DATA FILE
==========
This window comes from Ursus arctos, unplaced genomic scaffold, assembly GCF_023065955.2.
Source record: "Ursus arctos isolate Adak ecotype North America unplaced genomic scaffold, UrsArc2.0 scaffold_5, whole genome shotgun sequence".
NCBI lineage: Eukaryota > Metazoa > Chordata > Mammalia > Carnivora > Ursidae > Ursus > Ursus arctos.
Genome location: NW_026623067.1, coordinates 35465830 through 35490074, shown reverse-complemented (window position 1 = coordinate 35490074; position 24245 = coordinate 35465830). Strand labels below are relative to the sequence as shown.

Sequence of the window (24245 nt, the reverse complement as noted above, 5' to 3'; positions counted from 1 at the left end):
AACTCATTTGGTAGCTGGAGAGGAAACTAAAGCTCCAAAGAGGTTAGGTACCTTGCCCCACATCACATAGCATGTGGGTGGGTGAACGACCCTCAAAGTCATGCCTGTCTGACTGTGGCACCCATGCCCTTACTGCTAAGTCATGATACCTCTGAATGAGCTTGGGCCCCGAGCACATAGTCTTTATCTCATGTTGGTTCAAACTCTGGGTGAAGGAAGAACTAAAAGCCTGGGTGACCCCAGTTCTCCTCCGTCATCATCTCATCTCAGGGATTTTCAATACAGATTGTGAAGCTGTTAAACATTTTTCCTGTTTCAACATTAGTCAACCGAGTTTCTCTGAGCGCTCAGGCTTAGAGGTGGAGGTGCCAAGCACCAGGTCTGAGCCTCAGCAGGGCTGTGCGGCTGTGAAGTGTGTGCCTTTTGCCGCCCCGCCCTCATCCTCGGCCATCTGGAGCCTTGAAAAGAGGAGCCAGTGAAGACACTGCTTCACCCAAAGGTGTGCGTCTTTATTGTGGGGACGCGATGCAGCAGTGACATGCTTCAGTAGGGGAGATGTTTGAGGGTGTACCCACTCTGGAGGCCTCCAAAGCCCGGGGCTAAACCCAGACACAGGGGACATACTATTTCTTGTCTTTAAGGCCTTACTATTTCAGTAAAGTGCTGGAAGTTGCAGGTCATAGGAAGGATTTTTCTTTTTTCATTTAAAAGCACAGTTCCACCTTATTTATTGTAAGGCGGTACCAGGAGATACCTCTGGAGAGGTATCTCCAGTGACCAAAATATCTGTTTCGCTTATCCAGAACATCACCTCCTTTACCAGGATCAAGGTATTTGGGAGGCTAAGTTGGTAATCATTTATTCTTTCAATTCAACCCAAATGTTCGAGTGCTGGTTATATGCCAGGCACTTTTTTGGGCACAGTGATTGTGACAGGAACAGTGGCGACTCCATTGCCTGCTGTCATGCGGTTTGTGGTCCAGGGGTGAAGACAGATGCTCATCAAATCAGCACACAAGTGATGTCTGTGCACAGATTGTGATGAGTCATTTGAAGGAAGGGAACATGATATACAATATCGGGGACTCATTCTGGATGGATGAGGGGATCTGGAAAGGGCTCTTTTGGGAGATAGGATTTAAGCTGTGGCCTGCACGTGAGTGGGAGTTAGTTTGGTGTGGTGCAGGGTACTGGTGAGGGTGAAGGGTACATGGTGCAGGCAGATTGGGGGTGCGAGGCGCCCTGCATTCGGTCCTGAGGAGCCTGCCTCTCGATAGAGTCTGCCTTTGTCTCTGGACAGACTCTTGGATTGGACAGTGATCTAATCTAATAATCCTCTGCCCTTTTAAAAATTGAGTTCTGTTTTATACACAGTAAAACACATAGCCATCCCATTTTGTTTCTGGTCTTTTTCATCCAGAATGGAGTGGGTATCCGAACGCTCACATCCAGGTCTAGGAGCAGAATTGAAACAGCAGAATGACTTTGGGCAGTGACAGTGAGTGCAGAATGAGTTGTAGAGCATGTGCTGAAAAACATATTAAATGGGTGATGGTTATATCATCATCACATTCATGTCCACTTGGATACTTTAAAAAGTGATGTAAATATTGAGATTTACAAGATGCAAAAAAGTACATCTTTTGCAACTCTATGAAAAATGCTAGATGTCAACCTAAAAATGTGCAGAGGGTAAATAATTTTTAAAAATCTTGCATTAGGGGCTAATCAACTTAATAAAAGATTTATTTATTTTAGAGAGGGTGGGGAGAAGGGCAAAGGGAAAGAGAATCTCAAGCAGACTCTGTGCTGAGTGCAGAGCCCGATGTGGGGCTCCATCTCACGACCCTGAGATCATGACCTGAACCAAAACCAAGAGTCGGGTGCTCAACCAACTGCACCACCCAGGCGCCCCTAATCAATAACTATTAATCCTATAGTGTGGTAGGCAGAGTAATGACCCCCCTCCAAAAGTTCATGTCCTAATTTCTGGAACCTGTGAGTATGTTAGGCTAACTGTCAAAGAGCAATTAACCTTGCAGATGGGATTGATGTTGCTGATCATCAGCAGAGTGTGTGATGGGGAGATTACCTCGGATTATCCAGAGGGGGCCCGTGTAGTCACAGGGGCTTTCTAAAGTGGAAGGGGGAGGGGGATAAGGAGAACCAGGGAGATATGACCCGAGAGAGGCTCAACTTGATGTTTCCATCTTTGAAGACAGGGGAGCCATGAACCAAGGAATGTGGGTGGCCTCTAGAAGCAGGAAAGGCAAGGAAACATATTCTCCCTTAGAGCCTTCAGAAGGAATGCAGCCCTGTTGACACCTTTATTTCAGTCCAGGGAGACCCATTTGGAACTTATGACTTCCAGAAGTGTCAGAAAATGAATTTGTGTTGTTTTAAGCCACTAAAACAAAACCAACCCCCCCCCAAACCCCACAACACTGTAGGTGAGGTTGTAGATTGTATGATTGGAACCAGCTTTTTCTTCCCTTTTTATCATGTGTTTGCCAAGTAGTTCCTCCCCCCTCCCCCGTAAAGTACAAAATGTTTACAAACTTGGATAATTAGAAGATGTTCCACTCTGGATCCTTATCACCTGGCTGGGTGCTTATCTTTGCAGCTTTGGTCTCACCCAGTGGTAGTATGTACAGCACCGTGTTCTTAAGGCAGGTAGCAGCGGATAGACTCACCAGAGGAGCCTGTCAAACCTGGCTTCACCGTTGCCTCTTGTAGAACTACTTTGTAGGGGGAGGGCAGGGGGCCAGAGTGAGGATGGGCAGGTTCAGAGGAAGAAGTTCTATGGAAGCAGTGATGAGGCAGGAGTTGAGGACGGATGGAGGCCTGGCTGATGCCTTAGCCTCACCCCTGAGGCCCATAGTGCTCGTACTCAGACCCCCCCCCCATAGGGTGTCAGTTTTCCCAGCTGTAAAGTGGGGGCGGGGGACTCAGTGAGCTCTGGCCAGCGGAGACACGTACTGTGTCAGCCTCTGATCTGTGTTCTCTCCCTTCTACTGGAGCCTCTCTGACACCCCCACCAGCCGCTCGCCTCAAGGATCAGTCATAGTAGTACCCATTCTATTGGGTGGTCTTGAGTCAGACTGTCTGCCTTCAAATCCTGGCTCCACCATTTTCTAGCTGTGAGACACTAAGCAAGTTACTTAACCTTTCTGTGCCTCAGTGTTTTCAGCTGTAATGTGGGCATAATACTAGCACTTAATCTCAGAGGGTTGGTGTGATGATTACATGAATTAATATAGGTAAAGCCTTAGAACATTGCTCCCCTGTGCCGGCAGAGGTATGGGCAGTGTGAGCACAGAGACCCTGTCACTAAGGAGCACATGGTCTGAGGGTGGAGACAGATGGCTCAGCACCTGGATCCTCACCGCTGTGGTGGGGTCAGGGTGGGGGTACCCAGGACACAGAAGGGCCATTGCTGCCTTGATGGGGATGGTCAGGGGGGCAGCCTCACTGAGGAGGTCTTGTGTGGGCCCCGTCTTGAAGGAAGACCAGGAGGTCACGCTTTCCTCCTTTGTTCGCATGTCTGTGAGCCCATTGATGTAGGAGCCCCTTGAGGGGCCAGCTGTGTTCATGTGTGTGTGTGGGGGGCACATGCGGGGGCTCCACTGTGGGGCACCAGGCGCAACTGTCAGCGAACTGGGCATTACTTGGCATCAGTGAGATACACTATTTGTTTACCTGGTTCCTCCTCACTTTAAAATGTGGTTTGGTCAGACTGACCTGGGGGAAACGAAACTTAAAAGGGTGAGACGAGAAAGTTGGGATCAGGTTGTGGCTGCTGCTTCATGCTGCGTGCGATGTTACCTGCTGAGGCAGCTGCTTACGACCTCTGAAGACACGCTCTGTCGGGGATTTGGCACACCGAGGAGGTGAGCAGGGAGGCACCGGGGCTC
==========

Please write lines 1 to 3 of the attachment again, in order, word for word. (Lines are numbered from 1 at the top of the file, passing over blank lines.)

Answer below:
This window comes from Ursus arctos, unplaced genomic scaffold, assembly GCF_023065955.2.
Source record: "Ursus arctos isolate Adak ecotype North America unplaced genomic scaffold, UrsArc2.0 scaffold_5, whole genome shotgun sequence".
NCBI lineage: Eukaryota > Metazoa > Chordata > Mammalia > Carnivora > Ursidae > Ursus > Ursus arctos.